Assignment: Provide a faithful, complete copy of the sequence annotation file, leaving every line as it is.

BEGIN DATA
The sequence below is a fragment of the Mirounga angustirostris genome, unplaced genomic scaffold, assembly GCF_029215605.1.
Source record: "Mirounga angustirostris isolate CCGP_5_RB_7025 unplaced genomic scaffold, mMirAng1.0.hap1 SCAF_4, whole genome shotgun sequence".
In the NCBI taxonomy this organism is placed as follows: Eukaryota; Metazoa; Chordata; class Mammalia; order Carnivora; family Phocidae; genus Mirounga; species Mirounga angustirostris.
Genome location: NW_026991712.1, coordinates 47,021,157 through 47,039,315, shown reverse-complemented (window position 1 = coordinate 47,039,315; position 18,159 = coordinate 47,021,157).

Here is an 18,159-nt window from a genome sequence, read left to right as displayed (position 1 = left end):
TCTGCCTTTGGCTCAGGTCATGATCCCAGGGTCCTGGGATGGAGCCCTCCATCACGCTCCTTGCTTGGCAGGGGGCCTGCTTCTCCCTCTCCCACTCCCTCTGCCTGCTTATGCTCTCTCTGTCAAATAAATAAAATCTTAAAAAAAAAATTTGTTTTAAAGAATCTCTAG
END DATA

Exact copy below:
The sequence below is a fragment of the Mirounga angustirostris genome, unplaced genomic scaffold, assembly GCF_029215605.1.
Source record: "Mirounga angustirostris isolate CCGP_5_RB_7025 unplaced genomic scaffold, mMirAng1.0.hap1 SCAF_4, whole genome shotgun sequence".
In the NCBI taxonomy this organism is placed as follows: Eukaryota; Metazoa; Chordata; class Mammalia; order Carnivora; family Phocidae; genus Mirounga; species Mirounga angustirostris.
Genome location: NW_026991712.1, coordinates 47,021,157 through 47,039,315, shown reverse-complemented (window position 1 = coordinate 47,039,315; position 18,159 = coordinate 47,021,157).

Here is an 18,159-nt window from a genome sequence, read left to right as displayed (position 1 = left end):
TCTGCCTTTGGCTCAGGTCATGATCCCAGGGTCCTGGGATGGAGCCCTCCATCACGCTCCTTGCTTGGCAGGGGGCCTGCTTCTCCCTCTCCCACTCCCTCTGCCTGCTTATGCTCTCTCTGTCAAATAAATAAAATCTTAAAAAAAAAATTTGTTTTAAAGAATCTCTAG